Digital Painting - Craft or Trick

Hypnagogia - Gordon Coldwell

During a 30 year career in education I was an Art College Lecturer, Head of Art, Design & Media and college Marketing Manager. For 10 years ran my own Branding & Marketing business. 

When I was 60, my personal circumstances, in combination with receiving an iPad and Art Studio (£3.75) and Photoshop software packages as a birthday presents, I made the decision to make artworks full-time. 

I bought a worthy looking 'How to Use Photoshop' book with 300+ pages... I took it on holiday... and, no matter how many times I tried, I couldn't get past the first page. I then decided to teach myself through a trial and error approach. I am now 64 and still learning. It took me months of 'compulsively' working, at least 8hrs a day, often starting around 3am. 

Over time, I found ways of utilising the software tools to such an extent that I could consistently make images that were technically satisfying and, at the same time, utilised a recognisable pictorial language and had a personal mark-making identity.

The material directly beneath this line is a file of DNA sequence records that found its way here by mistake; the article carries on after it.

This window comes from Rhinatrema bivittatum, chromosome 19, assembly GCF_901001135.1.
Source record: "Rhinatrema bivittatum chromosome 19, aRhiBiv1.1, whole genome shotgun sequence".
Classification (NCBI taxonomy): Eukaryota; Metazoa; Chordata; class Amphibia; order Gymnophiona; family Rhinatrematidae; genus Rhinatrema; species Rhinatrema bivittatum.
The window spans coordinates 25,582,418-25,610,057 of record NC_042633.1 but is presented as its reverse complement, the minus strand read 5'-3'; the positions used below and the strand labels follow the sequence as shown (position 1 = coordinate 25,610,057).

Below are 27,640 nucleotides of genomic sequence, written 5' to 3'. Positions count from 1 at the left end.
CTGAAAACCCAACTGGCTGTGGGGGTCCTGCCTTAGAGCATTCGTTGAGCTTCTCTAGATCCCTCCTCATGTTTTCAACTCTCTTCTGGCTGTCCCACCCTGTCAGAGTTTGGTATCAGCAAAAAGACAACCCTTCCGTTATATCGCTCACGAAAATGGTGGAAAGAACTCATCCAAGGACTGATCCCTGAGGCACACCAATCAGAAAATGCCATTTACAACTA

I have shared my work and had numerous conversations with artist friends, gallery owners etc. Some openly pose the question "Ah.. yes, very interesting, you work very hard and you have made so many 'pictures' BUT where is the craft in them?" You might guess my reaction! 

In my view, they fail to recognise the often sophisticated craft skills and hard work necessary to produce works of 'quality/significance'. Their appreciation, seems to me to be, at a level that credits the software with the capacity to deliver slick and complex images via some sort of rapid, 'easily done' computer trickery...... demoting and devaluing the role of the artist and the quality of the outcome in the process.

Didn't the invention of photography change the way artists looked at and thought about art?

I believe that technological innovation is a prime driver in cultural change.

Posted by Gordon Coldwell on February 5th 2019

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